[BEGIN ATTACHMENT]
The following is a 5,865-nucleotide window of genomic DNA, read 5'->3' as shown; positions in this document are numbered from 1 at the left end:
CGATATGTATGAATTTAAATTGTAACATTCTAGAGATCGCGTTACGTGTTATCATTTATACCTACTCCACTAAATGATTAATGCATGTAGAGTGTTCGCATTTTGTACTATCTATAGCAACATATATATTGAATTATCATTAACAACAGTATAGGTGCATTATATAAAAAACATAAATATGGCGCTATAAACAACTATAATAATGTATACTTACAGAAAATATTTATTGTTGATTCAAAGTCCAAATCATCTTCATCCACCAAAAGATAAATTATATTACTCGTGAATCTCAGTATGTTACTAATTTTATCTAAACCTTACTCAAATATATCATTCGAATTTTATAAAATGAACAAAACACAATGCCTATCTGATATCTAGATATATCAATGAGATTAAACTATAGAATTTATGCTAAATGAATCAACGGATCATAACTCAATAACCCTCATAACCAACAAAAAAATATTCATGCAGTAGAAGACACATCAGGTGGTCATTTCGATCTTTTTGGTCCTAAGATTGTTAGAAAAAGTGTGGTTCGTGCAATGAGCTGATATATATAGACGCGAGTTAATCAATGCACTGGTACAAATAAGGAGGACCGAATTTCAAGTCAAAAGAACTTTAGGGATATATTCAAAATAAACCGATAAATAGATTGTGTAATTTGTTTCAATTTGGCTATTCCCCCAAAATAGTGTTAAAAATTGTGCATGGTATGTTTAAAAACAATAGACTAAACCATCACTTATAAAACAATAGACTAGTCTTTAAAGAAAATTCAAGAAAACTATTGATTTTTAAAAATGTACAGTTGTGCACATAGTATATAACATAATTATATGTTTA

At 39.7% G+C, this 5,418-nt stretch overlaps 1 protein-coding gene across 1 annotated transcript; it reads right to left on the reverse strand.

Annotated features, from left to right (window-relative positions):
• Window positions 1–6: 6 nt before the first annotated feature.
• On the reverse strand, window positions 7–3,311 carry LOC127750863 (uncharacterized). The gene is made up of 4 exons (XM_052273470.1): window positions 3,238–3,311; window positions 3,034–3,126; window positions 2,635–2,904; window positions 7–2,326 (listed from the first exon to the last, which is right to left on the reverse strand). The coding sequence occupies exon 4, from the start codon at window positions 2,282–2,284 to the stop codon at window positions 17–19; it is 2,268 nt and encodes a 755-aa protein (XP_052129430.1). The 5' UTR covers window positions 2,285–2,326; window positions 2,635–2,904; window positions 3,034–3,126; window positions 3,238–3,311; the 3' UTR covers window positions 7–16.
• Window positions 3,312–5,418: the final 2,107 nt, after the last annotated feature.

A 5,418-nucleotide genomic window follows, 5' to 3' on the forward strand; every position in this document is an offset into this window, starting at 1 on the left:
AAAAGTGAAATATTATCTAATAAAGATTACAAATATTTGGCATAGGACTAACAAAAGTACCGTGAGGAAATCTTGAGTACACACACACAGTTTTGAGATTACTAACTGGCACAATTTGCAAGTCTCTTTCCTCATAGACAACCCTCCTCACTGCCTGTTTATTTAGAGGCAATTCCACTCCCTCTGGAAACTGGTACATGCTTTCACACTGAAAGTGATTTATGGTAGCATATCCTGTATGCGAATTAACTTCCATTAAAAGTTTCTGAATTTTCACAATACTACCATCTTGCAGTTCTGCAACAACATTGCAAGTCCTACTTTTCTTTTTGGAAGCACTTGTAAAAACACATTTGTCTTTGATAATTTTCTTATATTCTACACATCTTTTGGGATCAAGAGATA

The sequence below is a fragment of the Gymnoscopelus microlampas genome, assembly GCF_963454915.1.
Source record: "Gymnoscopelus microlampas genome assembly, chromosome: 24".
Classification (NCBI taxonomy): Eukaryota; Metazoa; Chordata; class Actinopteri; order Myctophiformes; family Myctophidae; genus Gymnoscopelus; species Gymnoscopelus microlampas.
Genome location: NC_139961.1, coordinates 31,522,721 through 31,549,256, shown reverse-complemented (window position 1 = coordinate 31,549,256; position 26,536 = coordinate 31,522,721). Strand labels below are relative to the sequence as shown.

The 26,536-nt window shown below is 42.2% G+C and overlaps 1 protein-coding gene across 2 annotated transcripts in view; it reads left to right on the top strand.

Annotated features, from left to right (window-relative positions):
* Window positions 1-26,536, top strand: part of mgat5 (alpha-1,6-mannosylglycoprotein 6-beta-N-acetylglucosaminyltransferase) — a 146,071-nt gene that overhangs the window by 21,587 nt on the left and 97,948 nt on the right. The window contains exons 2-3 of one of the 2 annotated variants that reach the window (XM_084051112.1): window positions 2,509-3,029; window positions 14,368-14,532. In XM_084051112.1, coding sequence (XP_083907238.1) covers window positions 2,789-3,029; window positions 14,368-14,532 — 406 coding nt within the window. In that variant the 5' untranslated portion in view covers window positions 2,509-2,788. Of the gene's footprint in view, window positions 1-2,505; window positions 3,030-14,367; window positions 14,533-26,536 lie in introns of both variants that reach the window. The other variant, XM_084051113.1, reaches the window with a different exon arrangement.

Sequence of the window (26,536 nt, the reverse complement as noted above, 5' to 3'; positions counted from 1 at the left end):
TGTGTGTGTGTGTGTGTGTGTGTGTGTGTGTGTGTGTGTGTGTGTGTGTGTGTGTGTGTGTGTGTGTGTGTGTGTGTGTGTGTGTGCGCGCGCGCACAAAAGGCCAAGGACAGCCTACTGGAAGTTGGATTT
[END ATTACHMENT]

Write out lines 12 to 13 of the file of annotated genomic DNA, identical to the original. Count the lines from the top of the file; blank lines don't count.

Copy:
Classification (NCBI taxonomy): Eukaryota; Metazoa; Chordata; class Actinopteri; order Myctophiformes; family Myctophidae; genus Gymnoscopelus; species Gymnoscopelus microlampas.
Genome location: NC_139961.1, coordinates 31,522,721 through 31,549,256, shown reverse-complemented (window position 1 = coordinate 31,549,256; position 26,536 = coordinate 31,522,721). Strand labels below are relative to the sequence as shown.